Goley's son, Jimmy David Goley, said that on one occasion when he delivered the pills for his father to Hodge soon before the election, Hodge laughed, "commenting that the pills were better than money for buying votes," according to the affidavit.
Jimmy David Goley also told authorities he paid Hodge 10 Percocet pills in February 2009 to get back a pistol his father's girlfriend had used to try to kill herself.
A former bookkeeper of Hodge said Hodge took money from his office accounts and used it to buy drugs.
The bookkeeper, Vicki Paul, said she and another employee, Kendra McKiddy, sometimes collected the full amount on property-tax bills but recorded that the person had paid a discounted amount, resulting in a surplus.
Hodge would take half the excess, and she and McKiddy split the other half, said Paul, who left the office in 2008, according to the affidavit.
Paul said Hodge had her falsify the books in his office to cover shortfalls in the accounts.
After Hodge's police cruiser burned at his house in spring 2007, he asked Paul if there was anything he should say was in the car, according to the affidavit.
She told him he should say there were tax records in the burned vehicle.
"Paul said they did this in order to create an alibi for the destruction of tax records," according to the document filed in federal court.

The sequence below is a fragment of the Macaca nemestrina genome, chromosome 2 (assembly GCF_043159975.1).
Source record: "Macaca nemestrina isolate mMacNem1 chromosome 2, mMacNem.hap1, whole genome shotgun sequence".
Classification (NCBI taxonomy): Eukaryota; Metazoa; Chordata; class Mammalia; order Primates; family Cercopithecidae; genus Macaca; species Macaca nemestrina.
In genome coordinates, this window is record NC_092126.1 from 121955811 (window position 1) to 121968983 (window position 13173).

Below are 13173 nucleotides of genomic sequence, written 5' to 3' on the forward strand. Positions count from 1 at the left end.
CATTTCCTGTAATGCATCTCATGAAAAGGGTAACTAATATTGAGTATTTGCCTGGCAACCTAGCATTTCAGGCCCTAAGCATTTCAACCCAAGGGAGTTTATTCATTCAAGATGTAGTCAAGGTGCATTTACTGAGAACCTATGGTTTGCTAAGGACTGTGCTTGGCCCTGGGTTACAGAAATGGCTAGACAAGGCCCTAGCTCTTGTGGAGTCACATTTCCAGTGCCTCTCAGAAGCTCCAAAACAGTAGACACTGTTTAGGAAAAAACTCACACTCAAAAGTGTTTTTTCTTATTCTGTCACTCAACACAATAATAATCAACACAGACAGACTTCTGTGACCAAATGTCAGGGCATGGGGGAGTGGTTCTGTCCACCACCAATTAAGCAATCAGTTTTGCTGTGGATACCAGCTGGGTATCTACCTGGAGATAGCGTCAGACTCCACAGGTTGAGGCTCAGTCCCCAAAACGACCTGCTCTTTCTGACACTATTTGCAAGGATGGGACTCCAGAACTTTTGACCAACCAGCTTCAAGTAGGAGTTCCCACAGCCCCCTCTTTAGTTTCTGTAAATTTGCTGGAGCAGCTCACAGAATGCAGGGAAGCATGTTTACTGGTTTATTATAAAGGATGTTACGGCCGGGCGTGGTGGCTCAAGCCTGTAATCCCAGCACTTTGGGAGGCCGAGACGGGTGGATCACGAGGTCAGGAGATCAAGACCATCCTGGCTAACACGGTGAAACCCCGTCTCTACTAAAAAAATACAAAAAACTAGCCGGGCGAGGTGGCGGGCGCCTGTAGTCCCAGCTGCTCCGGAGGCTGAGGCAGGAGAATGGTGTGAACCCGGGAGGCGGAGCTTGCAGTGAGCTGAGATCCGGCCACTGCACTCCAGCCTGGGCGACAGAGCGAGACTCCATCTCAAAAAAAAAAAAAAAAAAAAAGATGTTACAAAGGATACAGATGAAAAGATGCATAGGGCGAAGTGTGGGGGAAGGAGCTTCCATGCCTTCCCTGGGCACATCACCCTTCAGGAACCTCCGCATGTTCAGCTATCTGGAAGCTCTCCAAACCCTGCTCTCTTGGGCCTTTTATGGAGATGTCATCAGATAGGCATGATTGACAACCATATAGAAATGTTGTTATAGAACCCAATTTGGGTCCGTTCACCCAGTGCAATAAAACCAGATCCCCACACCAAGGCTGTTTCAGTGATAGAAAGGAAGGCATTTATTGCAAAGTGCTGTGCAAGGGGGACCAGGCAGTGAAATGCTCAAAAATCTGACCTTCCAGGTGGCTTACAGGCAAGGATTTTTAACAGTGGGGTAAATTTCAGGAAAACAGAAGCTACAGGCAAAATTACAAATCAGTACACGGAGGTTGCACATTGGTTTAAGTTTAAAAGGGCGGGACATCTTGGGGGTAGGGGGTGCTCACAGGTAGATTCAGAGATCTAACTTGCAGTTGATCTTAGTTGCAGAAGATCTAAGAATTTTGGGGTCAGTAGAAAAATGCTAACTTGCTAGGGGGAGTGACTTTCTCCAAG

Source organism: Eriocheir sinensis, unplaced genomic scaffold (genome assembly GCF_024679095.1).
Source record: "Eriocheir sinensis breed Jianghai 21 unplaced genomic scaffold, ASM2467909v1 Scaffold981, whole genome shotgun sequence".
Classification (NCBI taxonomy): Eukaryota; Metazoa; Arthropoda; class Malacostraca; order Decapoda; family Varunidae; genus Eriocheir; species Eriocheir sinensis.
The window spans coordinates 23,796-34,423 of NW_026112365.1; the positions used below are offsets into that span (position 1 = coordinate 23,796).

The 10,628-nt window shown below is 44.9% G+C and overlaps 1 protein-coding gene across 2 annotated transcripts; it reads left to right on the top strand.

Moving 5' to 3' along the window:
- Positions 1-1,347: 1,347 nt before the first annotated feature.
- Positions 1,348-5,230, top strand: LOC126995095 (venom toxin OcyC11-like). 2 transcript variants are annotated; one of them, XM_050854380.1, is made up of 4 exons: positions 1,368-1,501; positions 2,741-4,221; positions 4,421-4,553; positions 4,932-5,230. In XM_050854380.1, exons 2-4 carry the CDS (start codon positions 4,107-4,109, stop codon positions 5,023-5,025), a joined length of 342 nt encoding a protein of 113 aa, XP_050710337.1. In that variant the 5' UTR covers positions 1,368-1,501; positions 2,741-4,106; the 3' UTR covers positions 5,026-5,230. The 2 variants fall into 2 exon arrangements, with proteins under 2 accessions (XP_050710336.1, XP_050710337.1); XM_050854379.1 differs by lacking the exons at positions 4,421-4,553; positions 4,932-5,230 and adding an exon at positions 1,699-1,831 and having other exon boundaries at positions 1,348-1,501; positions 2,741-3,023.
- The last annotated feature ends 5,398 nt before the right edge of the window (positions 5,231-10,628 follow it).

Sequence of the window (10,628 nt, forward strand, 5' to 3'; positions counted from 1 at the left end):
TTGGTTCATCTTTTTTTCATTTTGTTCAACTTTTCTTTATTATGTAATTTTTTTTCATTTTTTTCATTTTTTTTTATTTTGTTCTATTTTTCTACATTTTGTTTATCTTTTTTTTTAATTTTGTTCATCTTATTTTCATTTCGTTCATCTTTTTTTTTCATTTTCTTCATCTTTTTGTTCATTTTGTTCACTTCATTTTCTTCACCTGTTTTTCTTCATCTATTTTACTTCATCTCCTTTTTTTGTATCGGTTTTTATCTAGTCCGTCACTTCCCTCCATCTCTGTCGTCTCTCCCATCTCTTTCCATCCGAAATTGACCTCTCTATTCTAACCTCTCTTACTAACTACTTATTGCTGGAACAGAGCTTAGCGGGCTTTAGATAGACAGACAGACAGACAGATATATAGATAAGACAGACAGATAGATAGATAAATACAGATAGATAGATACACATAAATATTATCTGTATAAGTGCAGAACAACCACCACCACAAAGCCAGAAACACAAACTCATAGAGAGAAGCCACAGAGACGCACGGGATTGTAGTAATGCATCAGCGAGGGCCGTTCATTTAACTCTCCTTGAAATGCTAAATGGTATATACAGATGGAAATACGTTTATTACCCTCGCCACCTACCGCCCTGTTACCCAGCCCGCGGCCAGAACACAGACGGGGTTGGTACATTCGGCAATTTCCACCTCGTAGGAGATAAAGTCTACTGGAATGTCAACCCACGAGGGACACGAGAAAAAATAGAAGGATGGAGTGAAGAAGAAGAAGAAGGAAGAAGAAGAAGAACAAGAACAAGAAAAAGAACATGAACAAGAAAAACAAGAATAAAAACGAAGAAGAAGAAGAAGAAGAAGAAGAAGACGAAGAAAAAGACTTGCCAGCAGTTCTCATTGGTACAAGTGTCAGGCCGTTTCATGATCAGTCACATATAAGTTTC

Timmy Shelley, who was Hodge's chief deputy, said Hodge often took money from one account that Hodge said he was going to use to pay informants and make drug buys.
Shelley said that seemed odd because he was not aware of any cases the sheriff's office investigated with the use of informants, and it hadn't carried out any drug raids during a period in which Hodge took $70,000 from the account, according to Tremaine's statement.
Hodge took out money several times just before weekends, holidays and his wife's birthday, according to the affidavit.
Hodge's office could not account for numerous guns seized during investigations, and witnesses indicated the possibility that Hodge kept pills seized from suspected drug dealers.
For instance, in 2007, sheriff's deputies arrested Larry Gene "Ike" Lay.
Lay later told Tremaine he had a fake WD-40 can with a false bottom that held 200 to 300 pills and some cocaine.
Ron Reynolds, a Williamsburg lawyer, said Hodge later showed him the can with the pills and cocaine. They each snorted some of the cocaine, and Hodge told Reynolds he had a person who could sell the pills for him, Reynolds told Tremaine.
There were no pills from the case logged as evidence at the sheriff's office, according to the federal affidavit.
"I don't know why," Hodge reportedly said.
Reynolds pleaded guilty last week to conspiring with Hodge to extort money from people, including Lay, who were charged in drug cases.
Hodge would recommend Reynolds to suspects, and Reynolds would kick back part of his fee to Hodge.
In one case, Hodge called Reynolds to tell him about arresting a suspect and noted he had "plenty of money," according to the affidavit.
Reynolds charged the man $150,000 and gave $40,000 of it to Hodge. Hodge told Reynolds he hid the money under a floorboard at his house, Reynolds said.
The people who were charged got their charges reduced with Hodge's consent, according to court records.
Tremaine's affidavit cites a number of potential charges against Hodge, including possession of a gun by a drug user, use of a gun to further a drug crime, illegal possession of guns stolen from the sheriff's office, extortion, money laundering and racketeering.